As we see it, to permit plaintiff to recover under the circumstances here would force baseball stadium owners to do one of two things: place all spectator areas behind a protective screen thereby reducing the quality of everyone's view, and since players are often able to reach into the spectator area to catch foul balls, changing the very nature of the game itself; or continue the status quo and increase the price of tickets to cover the cost of compensating injured persons with the attendant result that persons of meager means might be “priced out” of enjoying the great American pastime.
To us, neither alternative is acceptable. In our opinion it is not the role of the courts to effect a wholesale remodeling of a revered American institution through application of the tort law.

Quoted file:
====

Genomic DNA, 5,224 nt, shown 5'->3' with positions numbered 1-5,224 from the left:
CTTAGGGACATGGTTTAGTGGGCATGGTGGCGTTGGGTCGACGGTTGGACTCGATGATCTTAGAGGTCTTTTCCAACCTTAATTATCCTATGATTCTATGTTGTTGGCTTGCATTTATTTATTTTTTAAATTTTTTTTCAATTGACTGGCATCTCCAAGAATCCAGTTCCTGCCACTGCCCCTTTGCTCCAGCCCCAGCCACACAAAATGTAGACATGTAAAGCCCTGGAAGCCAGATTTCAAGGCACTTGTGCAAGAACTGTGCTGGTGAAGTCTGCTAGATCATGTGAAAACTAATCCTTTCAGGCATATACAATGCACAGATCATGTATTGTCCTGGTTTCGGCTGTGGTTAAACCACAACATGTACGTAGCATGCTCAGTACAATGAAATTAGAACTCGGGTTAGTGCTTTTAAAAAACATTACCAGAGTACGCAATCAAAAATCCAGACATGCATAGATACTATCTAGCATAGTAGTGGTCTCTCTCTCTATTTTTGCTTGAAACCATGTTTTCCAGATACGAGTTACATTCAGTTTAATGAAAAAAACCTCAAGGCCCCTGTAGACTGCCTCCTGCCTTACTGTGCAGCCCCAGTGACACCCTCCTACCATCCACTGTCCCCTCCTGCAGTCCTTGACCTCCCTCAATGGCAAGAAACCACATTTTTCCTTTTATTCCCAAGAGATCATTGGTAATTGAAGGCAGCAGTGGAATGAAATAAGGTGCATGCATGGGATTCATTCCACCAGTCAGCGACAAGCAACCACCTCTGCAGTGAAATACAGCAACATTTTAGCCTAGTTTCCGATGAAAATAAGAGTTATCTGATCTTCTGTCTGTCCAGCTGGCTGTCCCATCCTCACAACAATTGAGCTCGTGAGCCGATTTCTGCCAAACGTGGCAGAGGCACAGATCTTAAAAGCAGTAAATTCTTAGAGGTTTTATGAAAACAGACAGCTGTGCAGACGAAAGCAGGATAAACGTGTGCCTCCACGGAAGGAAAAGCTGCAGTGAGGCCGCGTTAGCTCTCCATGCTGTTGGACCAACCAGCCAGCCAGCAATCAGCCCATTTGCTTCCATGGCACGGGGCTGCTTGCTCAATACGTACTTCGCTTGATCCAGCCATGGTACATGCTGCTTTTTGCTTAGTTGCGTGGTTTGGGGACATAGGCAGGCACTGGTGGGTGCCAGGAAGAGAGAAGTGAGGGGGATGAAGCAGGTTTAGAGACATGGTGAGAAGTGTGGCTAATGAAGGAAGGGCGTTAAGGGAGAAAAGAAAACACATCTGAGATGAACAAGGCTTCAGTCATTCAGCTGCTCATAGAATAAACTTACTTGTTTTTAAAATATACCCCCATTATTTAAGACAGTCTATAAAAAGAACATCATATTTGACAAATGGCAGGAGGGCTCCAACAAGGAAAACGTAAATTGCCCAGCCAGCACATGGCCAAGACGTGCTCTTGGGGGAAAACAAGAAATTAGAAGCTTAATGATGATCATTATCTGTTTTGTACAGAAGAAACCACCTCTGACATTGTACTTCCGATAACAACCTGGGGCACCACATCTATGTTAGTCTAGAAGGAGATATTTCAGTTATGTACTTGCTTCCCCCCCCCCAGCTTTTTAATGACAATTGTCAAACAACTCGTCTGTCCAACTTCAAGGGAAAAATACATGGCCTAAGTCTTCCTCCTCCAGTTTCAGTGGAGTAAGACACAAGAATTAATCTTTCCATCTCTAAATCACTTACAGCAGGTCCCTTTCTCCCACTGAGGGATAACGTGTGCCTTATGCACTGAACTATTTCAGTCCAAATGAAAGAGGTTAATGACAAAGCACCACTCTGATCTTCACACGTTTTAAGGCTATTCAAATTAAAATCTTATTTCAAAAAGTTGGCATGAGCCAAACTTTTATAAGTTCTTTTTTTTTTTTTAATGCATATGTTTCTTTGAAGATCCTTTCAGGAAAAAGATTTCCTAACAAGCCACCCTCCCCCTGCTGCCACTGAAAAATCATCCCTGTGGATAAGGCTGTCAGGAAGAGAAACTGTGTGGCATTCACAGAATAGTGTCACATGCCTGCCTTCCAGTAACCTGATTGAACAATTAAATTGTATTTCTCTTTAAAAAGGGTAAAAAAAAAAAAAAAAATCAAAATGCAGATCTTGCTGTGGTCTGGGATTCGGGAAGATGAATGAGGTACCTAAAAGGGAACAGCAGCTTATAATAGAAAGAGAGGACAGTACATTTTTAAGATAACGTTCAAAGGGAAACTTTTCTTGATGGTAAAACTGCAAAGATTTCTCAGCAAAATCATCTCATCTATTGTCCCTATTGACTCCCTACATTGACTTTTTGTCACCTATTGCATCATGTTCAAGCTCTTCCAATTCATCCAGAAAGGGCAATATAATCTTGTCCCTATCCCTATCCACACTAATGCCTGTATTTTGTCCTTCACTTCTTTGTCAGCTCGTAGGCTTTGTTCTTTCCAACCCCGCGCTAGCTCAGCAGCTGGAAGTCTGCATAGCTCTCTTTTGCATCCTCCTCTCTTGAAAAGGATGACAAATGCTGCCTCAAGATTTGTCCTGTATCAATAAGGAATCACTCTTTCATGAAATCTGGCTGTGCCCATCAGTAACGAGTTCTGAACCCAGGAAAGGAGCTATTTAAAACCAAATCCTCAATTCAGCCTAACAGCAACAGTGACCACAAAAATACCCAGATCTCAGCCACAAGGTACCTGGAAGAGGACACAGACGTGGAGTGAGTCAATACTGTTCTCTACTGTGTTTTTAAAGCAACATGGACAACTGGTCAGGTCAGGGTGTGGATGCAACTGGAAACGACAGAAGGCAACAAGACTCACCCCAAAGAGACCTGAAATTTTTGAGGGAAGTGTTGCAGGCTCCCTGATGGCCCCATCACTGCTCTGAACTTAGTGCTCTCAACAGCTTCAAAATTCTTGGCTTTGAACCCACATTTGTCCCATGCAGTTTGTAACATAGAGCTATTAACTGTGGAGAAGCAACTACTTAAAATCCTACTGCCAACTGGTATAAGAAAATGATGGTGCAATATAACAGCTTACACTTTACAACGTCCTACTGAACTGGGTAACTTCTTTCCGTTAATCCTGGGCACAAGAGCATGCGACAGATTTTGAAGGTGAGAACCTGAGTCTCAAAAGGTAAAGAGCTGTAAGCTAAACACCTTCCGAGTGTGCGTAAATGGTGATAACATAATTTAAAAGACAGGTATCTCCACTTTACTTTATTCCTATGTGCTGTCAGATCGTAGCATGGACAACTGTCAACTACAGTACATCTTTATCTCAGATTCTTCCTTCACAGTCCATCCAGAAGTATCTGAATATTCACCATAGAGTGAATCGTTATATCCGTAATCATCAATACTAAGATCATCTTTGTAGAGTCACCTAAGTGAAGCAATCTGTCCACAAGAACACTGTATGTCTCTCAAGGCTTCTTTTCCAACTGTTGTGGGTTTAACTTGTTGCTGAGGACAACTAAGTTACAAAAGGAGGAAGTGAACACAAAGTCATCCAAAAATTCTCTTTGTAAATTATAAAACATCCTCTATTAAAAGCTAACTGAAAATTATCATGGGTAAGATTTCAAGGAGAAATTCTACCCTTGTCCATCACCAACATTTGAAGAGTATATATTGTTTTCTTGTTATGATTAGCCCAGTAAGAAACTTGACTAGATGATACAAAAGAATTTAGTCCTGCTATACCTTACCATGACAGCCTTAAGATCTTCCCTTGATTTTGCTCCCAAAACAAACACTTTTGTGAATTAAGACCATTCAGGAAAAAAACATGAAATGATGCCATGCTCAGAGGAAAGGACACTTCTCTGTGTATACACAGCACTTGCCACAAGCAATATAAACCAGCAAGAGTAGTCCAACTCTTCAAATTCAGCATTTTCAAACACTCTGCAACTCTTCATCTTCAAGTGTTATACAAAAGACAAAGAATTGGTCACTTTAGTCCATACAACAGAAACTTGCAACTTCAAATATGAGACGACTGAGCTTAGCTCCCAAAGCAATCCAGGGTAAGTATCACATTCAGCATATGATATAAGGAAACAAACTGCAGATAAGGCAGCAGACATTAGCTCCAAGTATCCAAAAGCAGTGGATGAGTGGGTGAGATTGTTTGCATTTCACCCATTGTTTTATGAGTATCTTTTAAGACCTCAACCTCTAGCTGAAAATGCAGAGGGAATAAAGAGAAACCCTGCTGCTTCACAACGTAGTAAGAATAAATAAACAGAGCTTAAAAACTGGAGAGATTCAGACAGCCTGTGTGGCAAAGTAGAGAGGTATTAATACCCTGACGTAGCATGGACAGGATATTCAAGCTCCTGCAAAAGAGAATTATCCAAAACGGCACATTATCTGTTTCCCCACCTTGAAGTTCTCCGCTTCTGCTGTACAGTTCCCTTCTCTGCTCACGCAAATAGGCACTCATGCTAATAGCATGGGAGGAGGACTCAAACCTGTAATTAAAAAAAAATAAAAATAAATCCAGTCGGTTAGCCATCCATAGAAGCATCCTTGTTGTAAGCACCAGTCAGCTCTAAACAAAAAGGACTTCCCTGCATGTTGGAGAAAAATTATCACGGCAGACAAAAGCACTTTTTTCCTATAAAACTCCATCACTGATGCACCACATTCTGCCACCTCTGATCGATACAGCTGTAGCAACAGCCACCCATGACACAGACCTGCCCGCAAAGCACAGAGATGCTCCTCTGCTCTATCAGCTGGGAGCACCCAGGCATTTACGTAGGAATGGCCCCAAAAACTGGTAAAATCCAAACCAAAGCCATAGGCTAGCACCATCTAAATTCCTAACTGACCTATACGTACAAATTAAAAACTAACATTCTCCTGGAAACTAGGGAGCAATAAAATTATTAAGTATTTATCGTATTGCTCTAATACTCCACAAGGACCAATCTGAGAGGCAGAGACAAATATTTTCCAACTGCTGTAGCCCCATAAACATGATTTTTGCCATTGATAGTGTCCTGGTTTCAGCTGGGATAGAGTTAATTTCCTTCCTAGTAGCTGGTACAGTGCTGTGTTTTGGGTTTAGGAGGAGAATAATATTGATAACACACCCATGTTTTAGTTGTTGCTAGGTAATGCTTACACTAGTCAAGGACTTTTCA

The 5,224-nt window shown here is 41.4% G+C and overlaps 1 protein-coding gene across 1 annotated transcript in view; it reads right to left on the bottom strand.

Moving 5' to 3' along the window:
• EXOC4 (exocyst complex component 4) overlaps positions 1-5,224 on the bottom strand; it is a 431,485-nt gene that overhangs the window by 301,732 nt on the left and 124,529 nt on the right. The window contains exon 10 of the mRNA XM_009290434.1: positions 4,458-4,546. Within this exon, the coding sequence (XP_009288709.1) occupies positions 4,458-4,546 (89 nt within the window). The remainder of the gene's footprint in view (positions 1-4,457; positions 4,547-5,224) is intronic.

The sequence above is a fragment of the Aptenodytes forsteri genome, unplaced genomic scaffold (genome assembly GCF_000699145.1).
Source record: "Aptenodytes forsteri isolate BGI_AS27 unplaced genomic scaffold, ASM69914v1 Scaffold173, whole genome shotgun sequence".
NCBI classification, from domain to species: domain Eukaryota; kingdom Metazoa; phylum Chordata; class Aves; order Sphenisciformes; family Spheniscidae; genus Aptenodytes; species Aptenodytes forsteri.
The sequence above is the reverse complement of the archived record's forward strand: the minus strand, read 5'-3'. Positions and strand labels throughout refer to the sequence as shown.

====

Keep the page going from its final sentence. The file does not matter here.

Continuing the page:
In the seminal case of Quinn v. Recreation Park Assn. (1935) 3 Cal.2d 725, 46 P.2d 144, the California Supreme Court attempted to accommodate the competing interests by stating: “ ‘With respect to the law governing cases of this kind, it has been generally held that one of the natural risks assumed by spectators attending professional games is that of being struck by batted or thrown balls; that the management is not required, nor does it undertake to insure patrons against injury from such source. All that is required is the exercise of ordinary care to protect patrons against such injuries [citation], and in doing so the management is not obliged to screen all seats, because ․ many patrons prefer to sit where their view is not obscured by a screen. Moreover, the management is not required to provide for screened seats for all who may apply for them. The duty imposed by law is performed when screened seats are provided for as many as may be reasonably expected to call for them on any ordinary occasion [citations]; and if ․ a spectator chooses to occupy an unscreened seat ․ [or is ] unable to secure a screened seat and consequently occupies one that is not protected, he assumes the risk of being struck by thrown or batted balls; and if injured thereby is precluded from recovering damages therefor.’ ” (Id., at p. 729, 46 P.2d 144.) (Emphasis added.)